European shares fell for a second straight session on Friday, led down by weak financial stocks, with trading volumes low as investors remained cautious ahead of keenly watched U.S. payrolls data later in the session.

At 1223 GMT, the FTSEurofirst 300 .FTEU3 index of top European shares was down 0.4 percent at 1,010.54 points after falling 0.2 percent in the previous session. The index is still up 21 percent in 2009 and has surged 56 percent since hitting a record low in March.

Just over 74 million shares on the index had changed hands by midday, against a daily average of 225 million in November.

Banks were hit hard, with Standard Chartered (STAN.L), HSBC (HSBA.L), Barclays (BARC.L), Lloyds (LLOY.L), Credit Agricole (CAGR.PA) and Credit Suisse (CSGN.VX) falling 1 to 4.1 percent.

Royal Bank of Scotland (RBS.L) fell 2.1 percent. It has indicated it will bow to pressure to pay investment bankers at the 70 percent state-owned bank substantially less than rival institutions, The Financial Times reported. 

Investors are just cautious ahead of the U.S. payrolls data, especially after yesterday's ISM figures for the service sector which were below expectations, said Tammo Greetfeld, equity strategist at UniCredit.

But if we put it into a broader context, we are convinced that the parameters for a continuation of the uptrend are still intact, he added.

Data on Thursday showed the U.S. services sector index fell to 48.7, indicating that this huge component of the U.S. economy had experienced contraction last month., 

Investors awaited the U.S. monthly employment report, due at 1330 GMT for clues to the pace of recovery in the world's largest economy. Economists forecast the U.S. economy lost 130,000 jobs in November, compared with 190,000 in October.

Technical charts suggested the FTSEurofirst 300 index faced Fibonacci resistance at around 1,023 points -- its 38.2 percent retracement of the major fall from July 2007 to March 2009. The index has failed to convincingly break the level despite repeated attempts in the past seven weeks.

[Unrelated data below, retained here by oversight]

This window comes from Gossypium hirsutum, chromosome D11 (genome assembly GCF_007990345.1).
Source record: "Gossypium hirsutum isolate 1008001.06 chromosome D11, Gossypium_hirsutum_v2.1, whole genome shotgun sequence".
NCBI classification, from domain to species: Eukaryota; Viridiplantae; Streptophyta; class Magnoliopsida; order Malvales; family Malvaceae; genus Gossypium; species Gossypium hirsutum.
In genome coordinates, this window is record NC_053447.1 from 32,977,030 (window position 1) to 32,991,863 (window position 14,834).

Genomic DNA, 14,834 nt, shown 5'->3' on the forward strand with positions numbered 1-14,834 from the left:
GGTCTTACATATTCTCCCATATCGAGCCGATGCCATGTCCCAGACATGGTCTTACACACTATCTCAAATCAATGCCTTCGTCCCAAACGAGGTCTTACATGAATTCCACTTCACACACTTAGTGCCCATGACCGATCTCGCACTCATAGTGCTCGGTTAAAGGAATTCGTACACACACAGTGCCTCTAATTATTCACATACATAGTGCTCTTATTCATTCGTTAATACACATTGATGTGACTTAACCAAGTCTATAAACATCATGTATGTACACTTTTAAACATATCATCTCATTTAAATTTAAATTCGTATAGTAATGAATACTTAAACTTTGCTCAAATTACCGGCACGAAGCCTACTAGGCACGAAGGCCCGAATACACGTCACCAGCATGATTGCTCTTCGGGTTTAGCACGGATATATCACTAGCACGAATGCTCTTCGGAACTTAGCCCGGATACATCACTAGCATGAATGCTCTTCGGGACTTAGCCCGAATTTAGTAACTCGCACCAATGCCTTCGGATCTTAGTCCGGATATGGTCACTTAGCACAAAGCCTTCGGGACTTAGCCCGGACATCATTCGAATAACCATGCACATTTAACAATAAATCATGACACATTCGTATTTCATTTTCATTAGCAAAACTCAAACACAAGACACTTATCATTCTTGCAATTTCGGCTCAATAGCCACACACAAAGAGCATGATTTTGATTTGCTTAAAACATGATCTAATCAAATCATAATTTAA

A clear break of the 38.2 percent retracement level could pave the way for more gains.

Insurance shares were also under pressure, with Prudential PRU.L, Aviva

Across Europe, Britain's FTSE 100 index .FTSE, Germany's DAX .GDAXI and France's CAC 40.FCHI fell 0.5-0.6 percent.


Automakers also faced pressure. BMW (BMWG.DE), Daimler AG (DAIGn.DE), Porsche (PSHG_p.DE), Volkswagen AG (VOWG.DE), Peugeot (PEUP.PA), Renault (RENA.PA), Fiat (FIA.MI) were down 0.2 to 1.6 percent.

With equities having recovered well off last week's lows, there's certainly scope to see another bout of profit taking in the short term, although the lead here is more than likely to come from New York, said Anthony Grech, strategist at IG Index. But pharmaceutical shares, generally seen as defensive plays, were in demand. GlaxoSmithKline (GSK.L), Novartis (NOVN.VX) and Novo Nordisk (NOVOb.CO) gained 0.1-0.7 percent.

AstraZeneca (AZN.L) was up 1.3 percent. It's schizophrenia drug Seroquel XR has won U.S. approval as an add-on treatment for depression, but regulators said they needed more information before allowing its use as a single agent. 

Norway's Tandberg ASA (TAA.OL) rose 0.5 percent. Crg, paving the way toward creating the world's leader in video conferencing equipment, although acceptances from shareholders were slightly below its target.

Cisco said about 89 percent of shareholders accepted the 19 billion Norwegian crown ($3.4 billion) deal. That was lower than the 90 percent Cisco had set as a minimum requirement, but the company said it would waive this condition.